A-Z Blog Challenge Z: Zebra
Botswana Coat of Arms
So many black stripes against the white background – or is it the other way round – with evidence of tinges of brown. Botswana’s coat of arms* with the two zebra on either side look identical, mirror images, but in real life this is not so.
Nevertheless the zebra symbolises equality and unity between all races. A zebra is upholding an elephant tusk on the one side representing wildlife and tourism; the other zebra holding an ear of sorghum, corn, represents Botswana’s main local crop.
(This brings to mind the myth of Demeter and Persephone and Demeter’s search for her virgin daughter abducted by Hades to the underworld. In her grief she cursed the land which became sterile. Zeus asked Hermes to step in – and in brief, Persephone was allowed to visit her mother in springtime at which season Demeter permitted corn to be laid and grown. I wonder if the Botswana government is aware of this ancient Greek myth and its corn connection to the Eleusinian Mysteries).
We saw many zebra on our Botswana trip, often with giraffe in close proximity. The first photo is when we were on The Island, the 2nd in Moremi. Seeing animals at peace in their natural zone often gave me moments of zen –
One of many fables as to how the zebra got its stripes is from the San Bushmen of the Namibian Kalahari Desert. In brief, long ago, when there were few animals and it was hot, dry and dusty, a zebra and his son came to a water hole. The baboon, who thought he was lord of it all, challenged the zebra to a fight if the zebra wanted to have his fill. They fought. The zebra gave the baboon a huge kick and sent the baboon flying into the rocks high above them. (Which ‘explains’ how the baboon came to have a bare patch on his bottom, for his hair was scratched right off on landing on the rocks). The zebra was so amazed at this, that he staggered backwards into the baboon’s fire, leaving burn marks on his white skin. This shock sent the zebra galloping away into the savannah plains where he has lived ever since.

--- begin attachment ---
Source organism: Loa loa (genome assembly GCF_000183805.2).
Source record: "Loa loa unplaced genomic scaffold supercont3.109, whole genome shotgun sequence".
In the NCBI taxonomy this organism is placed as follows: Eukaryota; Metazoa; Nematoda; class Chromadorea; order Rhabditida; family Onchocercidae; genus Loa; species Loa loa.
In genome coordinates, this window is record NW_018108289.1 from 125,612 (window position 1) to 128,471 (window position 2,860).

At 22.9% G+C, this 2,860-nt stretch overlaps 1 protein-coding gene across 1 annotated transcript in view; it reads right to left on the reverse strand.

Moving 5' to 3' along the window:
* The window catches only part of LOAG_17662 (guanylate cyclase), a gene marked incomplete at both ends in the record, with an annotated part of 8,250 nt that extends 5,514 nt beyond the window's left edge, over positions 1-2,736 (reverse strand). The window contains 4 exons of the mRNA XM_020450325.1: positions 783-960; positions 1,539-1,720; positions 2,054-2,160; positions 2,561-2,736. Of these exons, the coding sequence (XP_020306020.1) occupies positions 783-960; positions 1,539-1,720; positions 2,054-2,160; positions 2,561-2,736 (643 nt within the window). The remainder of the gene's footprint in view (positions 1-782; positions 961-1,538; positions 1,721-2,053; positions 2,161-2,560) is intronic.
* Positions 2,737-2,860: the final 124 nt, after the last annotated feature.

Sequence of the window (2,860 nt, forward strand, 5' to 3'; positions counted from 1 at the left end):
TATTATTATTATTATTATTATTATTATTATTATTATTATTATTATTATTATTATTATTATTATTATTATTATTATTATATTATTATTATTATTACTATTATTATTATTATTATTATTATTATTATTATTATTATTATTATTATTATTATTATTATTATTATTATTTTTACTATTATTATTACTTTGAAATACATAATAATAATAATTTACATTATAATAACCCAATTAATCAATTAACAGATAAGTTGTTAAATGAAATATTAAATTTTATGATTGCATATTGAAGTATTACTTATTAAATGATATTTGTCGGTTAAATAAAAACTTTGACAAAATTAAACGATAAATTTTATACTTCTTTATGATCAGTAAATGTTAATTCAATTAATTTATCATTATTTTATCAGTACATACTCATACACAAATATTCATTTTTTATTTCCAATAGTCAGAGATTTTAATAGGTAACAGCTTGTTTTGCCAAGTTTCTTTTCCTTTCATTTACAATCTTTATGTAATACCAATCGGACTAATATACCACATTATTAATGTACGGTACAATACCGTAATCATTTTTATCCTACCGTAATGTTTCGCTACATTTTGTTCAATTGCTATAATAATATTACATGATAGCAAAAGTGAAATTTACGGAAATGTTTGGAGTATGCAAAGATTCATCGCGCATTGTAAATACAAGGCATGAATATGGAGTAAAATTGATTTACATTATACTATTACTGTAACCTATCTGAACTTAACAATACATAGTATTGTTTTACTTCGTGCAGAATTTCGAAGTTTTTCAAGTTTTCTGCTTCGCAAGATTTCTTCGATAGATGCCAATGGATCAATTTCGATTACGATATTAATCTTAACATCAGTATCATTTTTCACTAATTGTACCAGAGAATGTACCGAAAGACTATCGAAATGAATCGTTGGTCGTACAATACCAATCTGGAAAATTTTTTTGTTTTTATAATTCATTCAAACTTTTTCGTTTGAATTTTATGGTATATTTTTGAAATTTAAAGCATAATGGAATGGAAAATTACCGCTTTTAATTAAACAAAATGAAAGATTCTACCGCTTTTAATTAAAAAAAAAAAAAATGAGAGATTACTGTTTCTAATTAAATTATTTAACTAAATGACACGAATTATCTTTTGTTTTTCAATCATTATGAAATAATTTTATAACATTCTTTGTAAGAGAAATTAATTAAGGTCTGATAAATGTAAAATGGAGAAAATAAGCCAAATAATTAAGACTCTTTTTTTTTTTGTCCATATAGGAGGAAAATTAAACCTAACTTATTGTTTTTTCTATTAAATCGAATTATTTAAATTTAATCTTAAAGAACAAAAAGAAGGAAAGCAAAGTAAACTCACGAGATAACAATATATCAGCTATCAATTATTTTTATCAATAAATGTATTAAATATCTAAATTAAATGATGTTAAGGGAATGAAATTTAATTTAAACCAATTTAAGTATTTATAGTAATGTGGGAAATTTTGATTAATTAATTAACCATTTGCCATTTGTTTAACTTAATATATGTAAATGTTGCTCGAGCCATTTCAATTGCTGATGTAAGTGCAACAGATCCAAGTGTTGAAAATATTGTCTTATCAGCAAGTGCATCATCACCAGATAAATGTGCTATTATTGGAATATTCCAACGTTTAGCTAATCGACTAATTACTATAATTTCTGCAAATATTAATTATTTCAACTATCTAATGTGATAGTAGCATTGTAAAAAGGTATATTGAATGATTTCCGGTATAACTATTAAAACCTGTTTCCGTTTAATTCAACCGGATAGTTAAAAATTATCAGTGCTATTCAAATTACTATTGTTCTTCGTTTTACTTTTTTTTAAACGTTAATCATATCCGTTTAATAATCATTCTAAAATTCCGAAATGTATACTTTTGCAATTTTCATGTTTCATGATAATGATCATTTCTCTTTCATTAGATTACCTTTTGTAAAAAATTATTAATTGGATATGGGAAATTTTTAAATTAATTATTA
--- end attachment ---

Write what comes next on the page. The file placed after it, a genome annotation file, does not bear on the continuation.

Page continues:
And so, with this fairy tale, we come to the end of the A-Z! Thank you for coming along for the ride! I have so appreciated your comments, always broadening my own outlook on life. Time to take a deep breath for the moment before attending to posts of yours I have so much enjoyed!
* Pula is the local currency and also means rain. The wavy blue represents rain. The head of the buffalo recognises the importance of cattle herding, and the cogs represent industry – diamonds and mining. It’s a rich country. Education is key in the life of Botswana, though many remain mired in poverty.